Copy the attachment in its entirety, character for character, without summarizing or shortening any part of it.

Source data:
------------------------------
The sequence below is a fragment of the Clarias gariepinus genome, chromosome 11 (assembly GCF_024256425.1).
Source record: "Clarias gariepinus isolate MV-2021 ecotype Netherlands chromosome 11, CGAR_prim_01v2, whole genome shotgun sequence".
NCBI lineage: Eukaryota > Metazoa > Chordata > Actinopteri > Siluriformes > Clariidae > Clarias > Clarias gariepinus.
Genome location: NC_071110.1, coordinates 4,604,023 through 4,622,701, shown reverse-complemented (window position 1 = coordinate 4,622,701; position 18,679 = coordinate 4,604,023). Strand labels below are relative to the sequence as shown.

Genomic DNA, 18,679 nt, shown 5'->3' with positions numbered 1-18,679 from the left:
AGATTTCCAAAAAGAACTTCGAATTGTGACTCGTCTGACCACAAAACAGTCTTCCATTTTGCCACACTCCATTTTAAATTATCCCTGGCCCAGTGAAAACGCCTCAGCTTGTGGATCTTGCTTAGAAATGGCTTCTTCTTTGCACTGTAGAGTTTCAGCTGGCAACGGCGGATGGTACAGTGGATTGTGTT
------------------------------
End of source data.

The sequence below is a fragment of the Clarias gariepinus genome, chromosome 11 (assembly GCF_024256425.1).
Source record: "Clarias gariepinus isolate MV-2021 ecotype Netherlands chromosome 11, CGAR_prim_01v2, whole genome shotgun sequence".
NCBI lineage: Eukaryota > Metazoa > Chordata > Actinopteri > Siluriformes > Clariidae > Clarias > Clarias gariepinus.
Genome location: NC_071110.1, coordinates 4,604,023 through 4,622,701, shown reverse-complemented (window position 1 = coordinate 4,622,701; position 18,679 = coordinate 4,604,023). Strand labels below are relative to the sequence as shown.

Genomic DNA, 18,679 nt, shown 5'->3' with positions numbered 1-18,679 from the left:
AGATTTCCAAAAAGAACTTCGAATTGTGACTCGTCTGACCACAAAACAGTCTTCCATTTTGCCACACTCCATTTTAAATTATCCCTGGCCCAGTGAAAACGCCTCAGCTTGTGGATCTTGCTTAGAAATGGCTTCTTCTTTGCACTGTAGAGTTTCAGCTGGCAACGGCGGATGGTACAGTGGATTGTGTT